Tim Curry plays the Darkness in Legend, looking sexy as hell.

This Study Delving Into Monster Attraction Is Asking All the Right Questions

My what big teeth you have ...

If the internet has done one thing, it has brought people together. Folks who had niche interests have formed online communities. It is a place where monster lovers can come out of the shadows and celebrate their unorthodox tastes. The popularity of monsters as love interests has risen so much that it’s become prevalent in mainstream romances. One of the most discussed and loved romances on the internet is the A Court of Thorns and Roses series by Sarah J. Maas. Anyone familiar with the series, even if it’s just through the barrage of fan art and thirsty Instagram posts, ACOTAR features sexy fae males with monstrous features. Most people who read the series fall for one of the “bat boys” who have “impressive wingspans.”

Recommended Videos

Yet monster kinks aren’t anything new. From art to literature, monsters have long served as a symbol of forbidden sexuality. Sometimes, these creatures were supposed to scare us away from certain sexual activities. Anyone who’s read the historical witch-hunting manuals, like Malleus Maleficarum (1487) and the Compendium Maleficarum (1608), knows about the “unholy” sexual acts that supposedly took place at Black Masses. However, many times, it just drew people in. Just look at Dracula. What many viewed as a scary horror story transformed into a tale of a villainous sex symbol. Since then, hot vampires have exploded in Western culture. But just how deep does our monster attraction go? One researcher is trying to find out more about the people attracted to monsters and what makes monsters so appealing.

The Monstrous Desire Study

After watching The Lighthouse (a film that features a steamy scene between Robert Pattinson and a mermaid), researcher/writer Ella Gallego started investigating erotic monsters used in media. “I was left with an insatiable obsession about all things erotic monsters and how they are utilized in media and culture to provoke a myriad of emotions within us: lust, disgust, excitement, terror, confusion,” Gallego told The Mary Sue in an email. Thus, the Monstrous Desire Study was born. Gallego compiled a list of questions and petitioned BookTok/Instagram accounts, subreddits, and other websites to post her survey. With their help, she ended up with over 2,000 respondents.

Although the survey had a large sample group, Gallego pointed out that most sites that featured the survey were based in North America. This skews the results more toward people in that region, as 70% of respondents were in North America. Also, many people who classically read romance novels are white women. The study results also reflect that, with 70% of respondents being women, as well as 76.5% being white. Most respondents fell into the 21–29 and 30–39 age groups. An interesting data result was that relationship status didn’t seem to matter much when it came to monster attraction, as the respondents were almost equal in that regard—49% were single and 43% were married.

What do people find sexy about monsters?

Questions on the survey included first monster crush, most recent monster attraction, how open they are about their monster attractions, and what aspects of monsters they find attractive. Most of the first monster crushes were for Beast from Beauty and the Beast (this included the 1987 TV show, 1991 animated movie, and 2007 live-action film). I remember watching Disney’s Beauty and the Beast as a kid and no longer liking the Beast when he turned back into a human. The magic cheated Belle out of a hot monster guy. Tim Curry also changed lives as Darkness (Legend), Hexxus (FernGully), and Frank-N-Furter (Rocky Horror Picture Show).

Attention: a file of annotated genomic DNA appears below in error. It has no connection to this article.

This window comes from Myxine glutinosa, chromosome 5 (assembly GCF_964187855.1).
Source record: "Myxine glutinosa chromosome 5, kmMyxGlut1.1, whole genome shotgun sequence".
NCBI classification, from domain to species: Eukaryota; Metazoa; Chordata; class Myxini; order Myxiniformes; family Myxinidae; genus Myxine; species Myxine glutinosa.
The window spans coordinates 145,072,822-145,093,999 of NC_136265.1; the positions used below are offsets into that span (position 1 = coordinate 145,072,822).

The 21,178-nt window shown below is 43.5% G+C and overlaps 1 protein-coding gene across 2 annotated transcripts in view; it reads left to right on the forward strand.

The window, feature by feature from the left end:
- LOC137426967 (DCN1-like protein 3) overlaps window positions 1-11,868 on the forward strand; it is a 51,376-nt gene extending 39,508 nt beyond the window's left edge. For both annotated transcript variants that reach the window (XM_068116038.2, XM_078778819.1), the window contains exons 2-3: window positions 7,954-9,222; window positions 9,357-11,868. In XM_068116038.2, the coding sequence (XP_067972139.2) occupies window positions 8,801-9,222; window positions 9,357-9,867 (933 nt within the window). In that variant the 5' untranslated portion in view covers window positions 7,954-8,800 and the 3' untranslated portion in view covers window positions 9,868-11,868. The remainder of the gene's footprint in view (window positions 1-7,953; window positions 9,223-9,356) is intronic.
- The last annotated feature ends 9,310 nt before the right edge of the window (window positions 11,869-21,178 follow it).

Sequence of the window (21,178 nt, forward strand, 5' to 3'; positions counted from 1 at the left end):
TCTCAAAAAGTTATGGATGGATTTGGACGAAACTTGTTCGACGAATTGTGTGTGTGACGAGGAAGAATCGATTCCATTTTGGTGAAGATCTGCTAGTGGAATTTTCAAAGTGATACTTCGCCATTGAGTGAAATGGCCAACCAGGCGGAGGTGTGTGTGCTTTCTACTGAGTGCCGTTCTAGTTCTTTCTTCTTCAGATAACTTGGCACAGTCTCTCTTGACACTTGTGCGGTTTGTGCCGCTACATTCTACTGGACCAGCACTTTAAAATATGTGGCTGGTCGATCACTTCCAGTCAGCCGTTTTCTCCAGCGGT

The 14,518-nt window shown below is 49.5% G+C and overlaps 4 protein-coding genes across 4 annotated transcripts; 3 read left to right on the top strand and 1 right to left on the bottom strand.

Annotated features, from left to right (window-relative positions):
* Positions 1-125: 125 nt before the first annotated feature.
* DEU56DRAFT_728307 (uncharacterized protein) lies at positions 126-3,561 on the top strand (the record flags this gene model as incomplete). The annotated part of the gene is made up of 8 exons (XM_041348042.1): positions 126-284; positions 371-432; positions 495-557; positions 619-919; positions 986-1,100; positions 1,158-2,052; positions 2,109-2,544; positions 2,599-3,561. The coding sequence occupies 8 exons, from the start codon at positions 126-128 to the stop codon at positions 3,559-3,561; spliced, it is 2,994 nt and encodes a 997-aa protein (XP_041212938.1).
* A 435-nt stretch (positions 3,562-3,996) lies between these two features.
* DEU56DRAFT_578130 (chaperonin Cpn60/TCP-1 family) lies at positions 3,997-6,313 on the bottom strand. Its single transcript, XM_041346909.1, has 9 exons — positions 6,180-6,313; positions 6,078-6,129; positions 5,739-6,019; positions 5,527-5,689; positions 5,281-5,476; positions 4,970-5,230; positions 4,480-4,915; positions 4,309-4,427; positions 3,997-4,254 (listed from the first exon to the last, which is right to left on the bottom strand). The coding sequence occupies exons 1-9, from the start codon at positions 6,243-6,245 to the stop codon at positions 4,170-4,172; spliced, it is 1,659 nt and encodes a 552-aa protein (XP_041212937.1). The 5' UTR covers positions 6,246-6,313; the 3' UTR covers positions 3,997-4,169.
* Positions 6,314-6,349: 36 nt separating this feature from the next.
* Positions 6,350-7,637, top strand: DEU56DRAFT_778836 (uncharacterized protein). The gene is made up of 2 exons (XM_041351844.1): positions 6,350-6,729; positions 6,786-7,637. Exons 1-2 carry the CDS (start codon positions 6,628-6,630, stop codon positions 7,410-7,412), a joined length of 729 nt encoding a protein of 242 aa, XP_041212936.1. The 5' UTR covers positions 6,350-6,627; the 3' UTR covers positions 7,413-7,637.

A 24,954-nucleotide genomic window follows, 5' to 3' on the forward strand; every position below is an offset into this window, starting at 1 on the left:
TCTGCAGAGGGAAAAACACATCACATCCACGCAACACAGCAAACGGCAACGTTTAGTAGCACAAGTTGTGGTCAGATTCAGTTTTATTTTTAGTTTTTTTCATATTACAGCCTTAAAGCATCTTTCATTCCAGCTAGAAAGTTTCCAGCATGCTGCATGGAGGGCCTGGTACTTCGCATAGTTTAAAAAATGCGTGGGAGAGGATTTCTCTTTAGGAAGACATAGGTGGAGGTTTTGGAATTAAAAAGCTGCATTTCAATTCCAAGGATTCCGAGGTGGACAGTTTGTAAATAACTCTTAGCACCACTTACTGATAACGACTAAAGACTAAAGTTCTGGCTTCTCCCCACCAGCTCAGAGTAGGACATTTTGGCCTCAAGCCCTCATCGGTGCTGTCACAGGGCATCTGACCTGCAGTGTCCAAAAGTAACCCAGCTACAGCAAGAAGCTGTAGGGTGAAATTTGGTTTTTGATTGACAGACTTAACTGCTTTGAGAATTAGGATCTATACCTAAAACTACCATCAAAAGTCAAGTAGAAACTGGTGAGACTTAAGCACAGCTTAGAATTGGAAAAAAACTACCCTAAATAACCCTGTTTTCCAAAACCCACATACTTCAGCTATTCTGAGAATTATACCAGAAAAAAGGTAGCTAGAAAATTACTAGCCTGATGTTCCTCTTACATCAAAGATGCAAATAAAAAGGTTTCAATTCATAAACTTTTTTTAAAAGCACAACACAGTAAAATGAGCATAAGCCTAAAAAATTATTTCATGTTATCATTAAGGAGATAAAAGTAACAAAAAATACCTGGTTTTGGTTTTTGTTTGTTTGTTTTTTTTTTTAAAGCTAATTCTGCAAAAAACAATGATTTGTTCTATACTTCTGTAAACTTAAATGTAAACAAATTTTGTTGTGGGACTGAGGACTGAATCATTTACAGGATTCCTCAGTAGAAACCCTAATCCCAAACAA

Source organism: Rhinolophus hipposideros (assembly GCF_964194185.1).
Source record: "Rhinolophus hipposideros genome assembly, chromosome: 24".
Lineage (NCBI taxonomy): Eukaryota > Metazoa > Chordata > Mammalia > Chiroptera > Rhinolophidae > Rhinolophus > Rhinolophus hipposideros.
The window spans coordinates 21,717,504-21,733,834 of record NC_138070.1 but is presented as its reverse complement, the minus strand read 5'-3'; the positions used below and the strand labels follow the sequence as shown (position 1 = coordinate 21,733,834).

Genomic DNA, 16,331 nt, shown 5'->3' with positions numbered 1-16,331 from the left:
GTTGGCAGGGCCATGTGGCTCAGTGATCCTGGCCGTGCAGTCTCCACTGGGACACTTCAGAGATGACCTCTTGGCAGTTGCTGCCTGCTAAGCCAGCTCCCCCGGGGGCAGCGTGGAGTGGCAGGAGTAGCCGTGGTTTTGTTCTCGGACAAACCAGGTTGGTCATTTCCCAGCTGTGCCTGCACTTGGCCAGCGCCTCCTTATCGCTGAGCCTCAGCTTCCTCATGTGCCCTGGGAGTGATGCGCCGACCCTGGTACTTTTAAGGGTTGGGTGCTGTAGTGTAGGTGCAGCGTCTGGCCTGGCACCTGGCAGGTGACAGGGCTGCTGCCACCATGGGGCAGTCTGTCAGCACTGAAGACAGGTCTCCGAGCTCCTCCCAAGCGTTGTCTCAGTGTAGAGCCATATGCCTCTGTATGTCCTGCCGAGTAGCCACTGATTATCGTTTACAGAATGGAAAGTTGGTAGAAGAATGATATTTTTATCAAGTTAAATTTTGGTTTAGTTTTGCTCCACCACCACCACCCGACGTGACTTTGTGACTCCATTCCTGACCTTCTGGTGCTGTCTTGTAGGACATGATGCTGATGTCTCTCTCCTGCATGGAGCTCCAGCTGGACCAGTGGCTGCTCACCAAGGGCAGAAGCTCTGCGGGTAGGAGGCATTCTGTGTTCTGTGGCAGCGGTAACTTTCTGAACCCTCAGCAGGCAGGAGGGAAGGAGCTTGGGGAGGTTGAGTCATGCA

There are various things people find hot about monsters. The top 5 attributes people said they found attractive in the study were monstrous physical features, power, exaggerated physical features, supernatural powers, and their domineering ways. People also preferred their monsters to be morally grey and be some kind of human/monster hybrid or shifter. The most popular monster features were wings, fangs, fur, and tentacles/gills/scales. Interestingly, 78% of respondents were likely or very likely to be attracted to threatening monsters, yet 72% were likely or very likely to be attracted to non-threatening monsters. I guess we just like monsters.

From the raw data, it is difficult to determine what exactly draws us so heavily to erotic monsters. It could be the mix of fear and arousal encountering a powerful creature; Gallego used the term “scroused.” Or it could be a response to the oppressive patriarchal society we live in. Our society trains women to fear men. Monsters can look scary, yet subvert those expectations by being gentle or caring. In addition to all that, I think horns and wings just look hot. Gallego plans to expand her research and sample group in the future and is hoping to publish her findings in a book. Visit the Monstrous Desire website to read Gallego’s research more thoroughly.

(featured image: 20th Century Studios)

The Mary Sue is supported by our audience. When you purchase through links on our site, we may earn a small affiliate commission. Learn more about our Affiliate Policy
Image of D.R. Medlen
D.R. Medlen
D.R. Medlen (she/her) is a pop culture staff writer at The Mary Sue. After finishing her BA in History, she finally pursued her lifelong dream of being a full-time writer in 2019. She expertly fangirls over Marvel, Star Wars, and historical fantasy novels (the spicier the better). When she's not writing or reading, she lives that hobbit-core life in California with her spouse, offspring, and animal familiars.